I am not a mathematician. I have searched the internet about KL Divergence. What I learned is the the KL divergence measures the information lost when we approximate distribution of a model with respect to the input distribution. I have seen these between any two continuous or discrete distributions. Can we do it between continuous and discrete or vice versa?

**Answer**

No: KL divergence is only defined on distributions over a common space. It asks about the probability density of a point x under two different distributions, p(x) and q(x). If p is a distribution on R3 and q a distribution on Z, then q(x) doesn’t make sense for points p∈R3 and p(z) doesn’t make sense for points z∈Z. In fact, we can’t even do it for two continuous distributions over different-dimensional spaces (or discrete, or any case where the underlying probability spaces don’t match).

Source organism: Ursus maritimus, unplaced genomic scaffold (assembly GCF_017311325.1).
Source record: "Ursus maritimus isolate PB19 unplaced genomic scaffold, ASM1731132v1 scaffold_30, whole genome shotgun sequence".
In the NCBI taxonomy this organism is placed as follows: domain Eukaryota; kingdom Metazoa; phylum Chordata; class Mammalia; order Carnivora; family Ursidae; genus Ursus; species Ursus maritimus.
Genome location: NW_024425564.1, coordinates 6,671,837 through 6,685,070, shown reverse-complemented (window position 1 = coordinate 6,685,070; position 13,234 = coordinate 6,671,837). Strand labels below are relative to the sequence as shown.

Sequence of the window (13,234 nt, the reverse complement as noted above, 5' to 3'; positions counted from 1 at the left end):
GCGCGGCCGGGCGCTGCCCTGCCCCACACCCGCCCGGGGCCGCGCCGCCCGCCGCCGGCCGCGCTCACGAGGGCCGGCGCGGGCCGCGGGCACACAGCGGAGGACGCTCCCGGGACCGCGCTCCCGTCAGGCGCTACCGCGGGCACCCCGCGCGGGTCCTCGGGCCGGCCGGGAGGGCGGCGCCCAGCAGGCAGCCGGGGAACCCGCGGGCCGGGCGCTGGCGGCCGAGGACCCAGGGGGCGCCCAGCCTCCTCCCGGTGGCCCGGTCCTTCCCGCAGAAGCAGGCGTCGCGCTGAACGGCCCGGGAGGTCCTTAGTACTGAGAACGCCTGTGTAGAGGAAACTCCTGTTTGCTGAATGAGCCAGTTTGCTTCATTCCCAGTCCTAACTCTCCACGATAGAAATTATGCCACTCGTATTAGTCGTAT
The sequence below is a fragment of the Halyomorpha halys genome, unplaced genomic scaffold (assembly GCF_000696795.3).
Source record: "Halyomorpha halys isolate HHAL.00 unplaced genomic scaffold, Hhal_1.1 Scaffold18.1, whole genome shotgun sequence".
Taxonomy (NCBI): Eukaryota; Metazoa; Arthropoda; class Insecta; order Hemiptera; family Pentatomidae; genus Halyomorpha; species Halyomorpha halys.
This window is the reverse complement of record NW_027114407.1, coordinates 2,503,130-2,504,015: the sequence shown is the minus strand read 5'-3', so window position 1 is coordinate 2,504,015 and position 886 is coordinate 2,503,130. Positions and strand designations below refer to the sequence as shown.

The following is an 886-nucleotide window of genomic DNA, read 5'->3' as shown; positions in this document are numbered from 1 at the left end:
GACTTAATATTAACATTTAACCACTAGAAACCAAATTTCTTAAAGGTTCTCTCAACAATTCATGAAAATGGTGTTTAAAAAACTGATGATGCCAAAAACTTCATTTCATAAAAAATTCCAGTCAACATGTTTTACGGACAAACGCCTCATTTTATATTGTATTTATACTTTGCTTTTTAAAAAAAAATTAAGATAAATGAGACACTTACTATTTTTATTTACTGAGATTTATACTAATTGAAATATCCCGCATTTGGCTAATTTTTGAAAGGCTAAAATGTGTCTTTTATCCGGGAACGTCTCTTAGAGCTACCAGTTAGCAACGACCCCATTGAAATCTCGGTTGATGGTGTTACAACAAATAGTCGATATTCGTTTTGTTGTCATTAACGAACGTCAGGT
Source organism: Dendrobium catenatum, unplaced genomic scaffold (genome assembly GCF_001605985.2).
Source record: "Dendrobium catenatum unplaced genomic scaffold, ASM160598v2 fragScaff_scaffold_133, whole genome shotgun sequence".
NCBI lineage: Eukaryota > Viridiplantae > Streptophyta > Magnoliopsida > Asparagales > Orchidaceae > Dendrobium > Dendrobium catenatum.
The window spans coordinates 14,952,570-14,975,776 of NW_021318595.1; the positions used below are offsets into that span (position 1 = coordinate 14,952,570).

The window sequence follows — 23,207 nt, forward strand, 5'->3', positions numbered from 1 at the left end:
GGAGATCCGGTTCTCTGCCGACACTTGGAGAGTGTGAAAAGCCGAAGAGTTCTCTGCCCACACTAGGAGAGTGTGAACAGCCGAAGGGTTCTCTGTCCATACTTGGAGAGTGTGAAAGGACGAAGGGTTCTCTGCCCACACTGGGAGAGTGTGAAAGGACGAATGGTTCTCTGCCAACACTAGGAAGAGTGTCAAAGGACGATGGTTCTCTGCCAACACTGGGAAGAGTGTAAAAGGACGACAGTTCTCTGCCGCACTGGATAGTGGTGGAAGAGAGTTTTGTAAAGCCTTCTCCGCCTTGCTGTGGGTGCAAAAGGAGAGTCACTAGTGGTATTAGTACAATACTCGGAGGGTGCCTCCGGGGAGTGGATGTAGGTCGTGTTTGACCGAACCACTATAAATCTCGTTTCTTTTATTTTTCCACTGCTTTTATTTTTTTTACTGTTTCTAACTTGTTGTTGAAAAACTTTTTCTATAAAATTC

If you have a particular case in mind, it may be possible to come up with some similar-spirited measure of dissimilarity between distributions. For example, it might make sense to encode a continuous distribution under a code for a discrete one (obviously with lost information), e.g. by rounding to the nearest point in the discrete case.

**Attribution***Source : Link , Question Author : prakash , Answer Author : Danica*